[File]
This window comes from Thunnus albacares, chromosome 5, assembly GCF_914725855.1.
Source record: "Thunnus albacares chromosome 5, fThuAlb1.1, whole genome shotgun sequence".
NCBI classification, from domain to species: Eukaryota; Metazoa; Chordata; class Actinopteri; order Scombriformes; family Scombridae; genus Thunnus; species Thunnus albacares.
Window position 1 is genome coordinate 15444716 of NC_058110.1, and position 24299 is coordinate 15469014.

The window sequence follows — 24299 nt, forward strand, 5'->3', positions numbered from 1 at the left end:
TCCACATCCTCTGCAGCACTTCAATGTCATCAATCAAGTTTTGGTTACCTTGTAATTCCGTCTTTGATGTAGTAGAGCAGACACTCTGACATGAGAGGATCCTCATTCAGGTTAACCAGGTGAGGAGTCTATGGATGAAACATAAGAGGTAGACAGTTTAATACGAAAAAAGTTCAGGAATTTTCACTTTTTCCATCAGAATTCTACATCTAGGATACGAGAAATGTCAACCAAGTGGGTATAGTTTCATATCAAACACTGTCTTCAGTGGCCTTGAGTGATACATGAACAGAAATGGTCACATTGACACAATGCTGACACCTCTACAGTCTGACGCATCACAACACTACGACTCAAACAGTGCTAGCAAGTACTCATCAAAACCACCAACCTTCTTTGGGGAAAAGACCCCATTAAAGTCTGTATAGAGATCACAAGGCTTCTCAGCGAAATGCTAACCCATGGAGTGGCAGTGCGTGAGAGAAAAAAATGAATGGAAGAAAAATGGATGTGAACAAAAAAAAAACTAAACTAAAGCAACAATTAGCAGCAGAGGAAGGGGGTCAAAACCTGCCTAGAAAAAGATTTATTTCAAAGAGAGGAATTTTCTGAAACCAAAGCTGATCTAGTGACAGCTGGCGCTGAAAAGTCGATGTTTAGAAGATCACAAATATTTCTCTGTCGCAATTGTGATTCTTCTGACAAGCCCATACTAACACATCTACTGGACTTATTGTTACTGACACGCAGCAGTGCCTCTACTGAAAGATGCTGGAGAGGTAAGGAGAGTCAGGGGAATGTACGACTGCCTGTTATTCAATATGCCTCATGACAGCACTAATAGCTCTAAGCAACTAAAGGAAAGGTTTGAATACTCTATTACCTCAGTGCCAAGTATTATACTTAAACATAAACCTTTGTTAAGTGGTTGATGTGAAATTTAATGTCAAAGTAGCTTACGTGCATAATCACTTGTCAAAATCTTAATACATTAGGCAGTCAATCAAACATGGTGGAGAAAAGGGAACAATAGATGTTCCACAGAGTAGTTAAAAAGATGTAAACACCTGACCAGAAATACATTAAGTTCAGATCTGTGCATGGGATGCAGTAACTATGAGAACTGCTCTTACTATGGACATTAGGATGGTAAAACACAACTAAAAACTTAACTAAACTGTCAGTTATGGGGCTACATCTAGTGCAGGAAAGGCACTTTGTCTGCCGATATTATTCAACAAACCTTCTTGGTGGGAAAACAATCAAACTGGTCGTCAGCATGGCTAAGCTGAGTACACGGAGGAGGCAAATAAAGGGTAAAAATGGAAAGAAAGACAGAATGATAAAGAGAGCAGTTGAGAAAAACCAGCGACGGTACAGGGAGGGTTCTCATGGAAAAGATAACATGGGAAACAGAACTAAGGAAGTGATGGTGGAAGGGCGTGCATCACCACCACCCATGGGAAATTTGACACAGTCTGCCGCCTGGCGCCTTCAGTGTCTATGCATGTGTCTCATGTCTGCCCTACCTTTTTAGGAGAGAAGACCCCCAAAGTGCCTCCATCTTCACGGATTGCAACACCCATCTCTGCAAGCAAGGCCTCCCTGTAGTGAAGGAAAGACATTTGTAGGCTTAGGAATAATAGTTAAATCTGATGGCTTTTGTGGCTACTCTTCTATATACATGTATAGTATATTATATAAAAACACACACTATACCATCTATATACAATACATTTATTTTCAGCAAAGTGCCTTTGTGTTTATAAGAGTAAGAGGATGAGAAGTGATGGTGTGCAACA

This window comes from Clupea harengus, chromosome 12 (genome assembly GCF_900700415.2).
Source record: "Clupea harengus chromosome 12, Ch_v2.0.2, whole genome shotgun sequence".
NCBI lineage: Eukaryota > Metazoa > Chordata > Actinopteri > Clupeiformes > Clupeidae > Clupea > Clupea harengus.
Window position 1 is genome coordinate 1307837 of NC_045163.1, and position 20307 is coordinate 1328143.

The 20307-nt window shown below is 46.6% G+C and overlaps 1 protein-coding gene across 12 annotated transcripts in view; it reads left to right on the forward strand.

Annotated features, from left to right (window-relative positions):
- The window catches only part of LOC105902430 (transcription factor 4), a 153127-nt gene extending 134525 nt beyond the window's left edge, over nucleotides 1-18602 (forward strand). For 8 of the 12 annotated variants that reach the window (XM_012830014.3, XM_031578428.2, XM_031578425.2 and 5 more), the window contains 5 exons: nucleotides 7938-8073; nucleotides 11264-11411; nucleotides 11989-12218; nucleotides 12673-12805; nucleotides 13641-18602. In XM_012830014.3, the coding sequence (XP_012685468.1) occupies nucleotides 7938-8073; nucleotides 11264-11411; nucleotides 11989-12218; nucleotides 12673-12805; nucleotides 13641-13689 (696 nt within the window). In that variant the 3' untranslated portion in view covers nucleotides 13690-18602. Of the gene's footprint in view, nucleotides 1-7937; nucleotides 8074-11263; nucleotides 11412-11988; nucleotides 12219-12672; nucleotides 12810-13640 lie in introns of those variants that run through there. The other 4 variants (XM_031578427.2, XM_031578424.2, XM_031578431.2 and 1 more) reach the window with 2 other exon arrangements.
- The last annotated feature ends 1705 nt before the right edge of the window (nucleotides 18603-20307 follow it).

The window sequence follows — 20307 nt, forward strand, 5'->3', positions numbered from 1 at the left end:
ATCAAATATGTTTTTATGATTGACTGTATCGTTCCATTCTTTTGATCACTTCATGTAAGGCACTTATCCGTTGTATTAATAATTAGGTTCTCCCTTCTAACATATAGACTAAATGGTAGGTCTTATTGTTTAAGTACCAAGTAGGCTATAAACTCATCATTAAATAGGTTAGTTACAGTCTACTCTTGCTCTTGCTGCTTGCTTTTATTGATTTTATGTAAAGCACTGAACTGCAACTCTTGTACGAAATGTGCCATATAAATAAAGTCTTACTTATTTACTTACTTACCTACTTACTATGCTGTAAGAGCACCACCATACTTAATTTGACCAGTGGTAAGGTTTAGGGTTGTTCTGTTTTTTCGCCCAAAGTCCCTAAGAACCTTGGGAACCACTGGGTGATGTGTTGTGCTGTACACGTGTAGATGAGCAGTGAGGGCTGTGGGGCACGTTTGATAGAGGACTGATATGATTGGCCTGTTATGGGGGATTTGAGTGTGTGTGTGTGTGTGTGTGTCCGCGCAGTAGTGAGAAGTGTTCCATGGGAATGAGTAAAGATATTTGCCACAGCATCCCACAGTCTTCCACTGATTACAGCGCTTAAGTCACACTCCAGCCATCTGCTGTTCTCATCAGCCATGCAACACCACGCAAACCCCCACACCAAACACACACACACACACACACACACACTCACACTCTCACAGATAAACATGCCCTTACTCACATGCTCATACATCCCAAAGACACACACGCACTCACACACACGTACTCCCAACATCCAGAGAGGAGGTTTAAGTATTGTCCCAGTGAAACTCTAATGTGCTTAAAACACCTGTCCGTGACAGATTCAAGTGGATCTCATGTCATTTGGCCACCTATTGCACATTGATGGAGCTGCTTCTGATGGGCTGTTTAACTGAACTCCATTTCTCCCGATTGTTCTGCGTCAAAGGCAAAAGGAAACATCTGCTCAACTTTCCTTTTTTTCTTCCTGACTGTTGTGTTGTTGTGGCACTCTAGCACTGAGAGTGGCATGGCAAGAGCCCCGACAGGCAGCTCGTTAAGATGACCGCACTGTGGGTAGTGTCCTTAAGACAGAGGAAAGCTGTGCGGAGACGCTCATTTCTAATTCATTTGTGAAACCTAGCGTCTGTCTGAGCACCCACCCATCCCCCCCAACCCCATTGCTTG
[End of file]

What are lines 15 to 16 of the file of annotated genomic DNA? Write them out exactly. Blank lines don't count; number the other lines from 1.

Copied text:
The window sequence follows — 20307 nt, forward strand, 5'->3', positions numbered from 1 at the left end:
ATCAAATATGTTTTTATGATTGACTGTATCGTTCCATTCTTTTGATCACTTCATGTAAGGCACTTATCCGTTGTATTAATAATTAGGTTCTCCCTTCTAACATATAGACTAAATGGTAGGTCTTATTGTTTAAGTACCAAGTAGGCTATAAACTCATCATTAAATAGGTTAGTTACAGTCTACTCTTGCTCTTGCTGCTTGCTTTTATTGATTTTATGTAAAGCACTGAACTGCAACTCTTGTACGAAATGTGCCATATAAATAAAGTCTTACTTATTTACTTACTTACCTACTTACTATGCTGTAAGAGCACCACCATACTTAATTTGACCAGTGGTAAGGTTTAGGGTTGTTCTGTTTTTTCGCCCAAAGTCCCTAAGAACCTTGGGAACCACTGGGTGATGTGTTGTGCTGTACACGTGTAGATGAGCAGTGAGGGCTGTGGGGCACGTTTGATAGAGGACTGATATGATTGGCCTGTTATGGGGGATTTGAGTGTGTGTGTGTGTGTGTGTGTCCGCGCAGTAGTGAGAAGTGTTCCATGGGAATGAGTAAAGATATTTGCCACAGCATCCCACAGTCTTCCACTGATTACAGCGCTTAAGTCACACTCCAGCCATCTGCTGTTCTCATCAGCCATGCAACACCACGCAAACCCCCACACCAAACACACACACACACACACACACACACTCACACTCTCACAGATAAACATGCCCTTACTCACATGCTCATACATCCCAAAGACACACACGCACTCACACACACGTACTCCCAACATCCAGAGAGGAGGTTTAAGTATTGTCCCAGTGAAACTCTAATGTGCTTAAAACACCTGTCCGTGACAGATTCAAGTGGATCTCATGTCATTTGGCCACCTATTGCACATTGATGGAGCTGCTTCTGATGGGCTGTTTAACTGAACTCCATTTCTCCCGATTGTTCTGCGTCAAAGGCAAAAGGAAACATCTGCTCAACTTTCCTTTTTTTCTTCCTGACTGTTGTGTTGTTGTGGCACTCTAGCACTGAGAGTGGCATGGCAAGAGCCCCGACAGGCAGCTCGTTAAGATGACCGCACTGTGGGTAGTGTCCTTAAGACAGAGGAAAGCTGTGCGGAGACGCTCATTTCTAATTCATTTGTGAAACCTAGCGTCTGTCTGAGCACCCACCCATCCCCCCCAACCCCATTGCTTG